• Joe R.

    You don’t need “traffic calming” measures here. You need to throw out the existing licensing standards, make new ones, retest everyone, and revoke the licenses of those who don’t make the cut. A good driver will know when it’s not appropriate to go fast even without traffic calming measures. We’ve been down this road already. More stop signs, more traffic lights, speed bumps, etc. all ostensibly to calm traffic. It doesn’t fucking work! At all! We’re trying to fix the problem of poorly trained drivers with street design. You can’t. Fix the primary source of the problem, which is the untrained idiot behind the wheel. Fix the secondary source of the problem, which is the ridiculous volumes of motor traffic which can turn even the best drivers into frothing at the mouth lunatics.

  • DRDV

    Couldn’t agree more. Been biking in NYC for 27 years and they’re the worst drivers I’ve ever seen — in extra-wide vehicles. I give them a wide berth and some times even pull over to let them pass.

  • JamesR

    Of course it’s an Access-A-Ride van. Those things are murder on wheels.

  • Slow and Steady

    The “idiot” behind the wheel has been trotted out by the car industry to explain traffic violence for the last 100 years. It’s a convenient myth that allows the hearer to believe themselves on one side (non-idiot) and some nefarious “other” on the other side.

    After 100 years, it’s clear this approach does nothing except let car culture off the hook.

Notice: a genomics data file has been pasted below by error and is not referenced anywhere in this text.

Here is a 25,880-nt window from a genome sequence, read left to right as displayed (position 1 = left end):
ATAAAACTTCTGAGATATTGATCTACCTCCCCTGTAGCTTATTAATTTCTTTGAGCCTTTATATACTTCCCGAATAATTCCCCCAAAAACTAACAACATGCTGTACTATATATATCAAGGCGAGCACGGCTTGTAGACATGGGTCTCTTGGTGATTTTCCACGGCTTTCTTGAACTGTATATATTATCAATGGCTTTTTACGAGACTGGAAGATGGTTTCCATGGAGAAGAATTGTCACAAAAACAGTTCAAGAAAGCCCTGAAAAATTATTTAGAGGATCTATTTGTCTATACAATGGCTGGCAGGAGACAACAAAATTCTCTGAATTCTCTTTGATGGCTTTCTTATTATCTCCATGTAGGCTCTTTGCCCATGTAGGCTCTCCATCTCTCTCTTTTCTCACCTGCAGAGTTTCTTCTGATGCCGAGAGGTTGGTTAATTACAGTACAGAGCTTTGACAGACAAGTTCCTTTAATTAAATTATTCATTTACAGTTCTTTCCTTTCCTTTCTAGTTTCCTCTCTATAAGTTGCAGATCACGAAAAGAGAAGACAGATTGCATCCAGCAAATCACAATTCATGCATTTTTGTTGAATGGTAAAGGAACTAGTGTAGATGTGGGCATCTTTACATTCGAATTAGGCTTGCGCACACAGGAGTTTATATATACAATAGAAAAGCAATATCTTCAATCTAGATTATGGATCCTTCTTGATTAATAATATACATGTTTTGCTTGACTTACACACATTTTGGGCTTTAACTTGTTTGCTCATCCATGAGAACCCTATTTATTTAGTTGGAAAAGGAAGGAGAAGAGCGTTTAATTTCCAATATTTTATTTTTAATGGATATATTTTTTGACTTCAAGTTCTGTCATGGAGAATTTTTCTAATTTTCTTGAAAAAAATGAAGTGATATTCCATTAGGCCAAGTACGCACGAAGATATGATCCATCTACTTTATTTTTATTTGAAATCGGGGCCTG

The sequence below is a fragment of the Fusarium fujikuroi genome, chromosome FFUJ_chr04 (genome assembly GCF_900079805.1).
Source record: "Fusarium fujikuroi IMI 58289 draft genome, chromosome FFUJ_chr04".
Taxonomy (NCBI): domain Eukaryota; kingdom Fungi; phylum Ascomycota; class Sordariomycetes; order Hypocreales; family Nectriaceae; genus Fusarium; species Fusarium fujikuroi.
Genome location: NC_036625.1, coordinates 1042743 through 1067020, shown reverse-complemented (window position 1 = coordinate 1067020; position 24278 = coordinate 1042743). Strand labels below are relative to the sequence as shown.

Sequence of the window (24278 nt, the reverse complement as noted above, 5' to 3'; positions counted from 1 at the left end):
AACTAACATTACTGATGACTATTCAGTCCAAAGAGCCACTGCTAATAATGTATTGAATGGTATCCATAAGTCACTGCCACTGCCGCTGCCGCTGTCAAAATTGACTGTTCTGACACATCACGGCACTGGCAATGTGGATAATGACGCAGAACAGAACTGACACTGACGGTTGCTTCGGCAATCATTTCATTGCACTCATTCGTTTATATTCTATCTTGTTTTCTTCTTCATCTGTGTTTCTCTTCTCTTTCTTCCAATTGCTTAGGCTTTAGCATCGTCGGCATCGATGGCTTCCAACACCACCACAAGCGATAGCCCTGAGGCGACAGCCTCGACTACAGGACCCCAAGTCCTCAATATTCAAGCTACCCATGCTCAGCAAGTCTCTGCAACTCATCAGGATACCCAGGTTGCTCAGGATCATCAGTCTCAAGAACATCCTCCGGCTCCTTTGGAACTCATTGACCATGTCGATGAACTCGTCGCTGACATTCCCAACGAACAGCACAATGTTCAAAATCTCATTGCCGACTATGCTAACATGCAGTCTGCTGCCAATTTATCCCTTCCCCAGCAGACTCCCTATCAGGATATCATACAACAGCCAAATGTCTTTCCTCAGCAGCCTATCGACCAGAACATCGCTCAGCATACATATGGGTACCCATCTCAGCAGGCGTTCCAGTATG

If we actually enforced stringent testing and education, say a 6 month full time driver course, to be repeated every 5 years, most people simply wouldn’t be able to drive,

  • BrownBrown

    Terrible design = death. Terrible drivers = death. Both together = double death.

  • Larry Littlefield

    The kid did everything the law and the traffic signals said they should do. But that isn’t everything right given the de facto law of NY. If it benefits you and there are no consequences, it is “legal.”

    What the kid did that was the most right was look back in terror and jump back. That’s what I taught my kids to do.

    What would have been more right is to cross mid block, only when there are no motor vehicles moving within vision, breaking the rules.

    True, in that case if somebody pulled out of a parking spot, gunned it to beat a light at the end of the block, and ran the kid over, the police and post readers would blame the kid. But the odds of that are lower than the scenario above.

  • Joe R.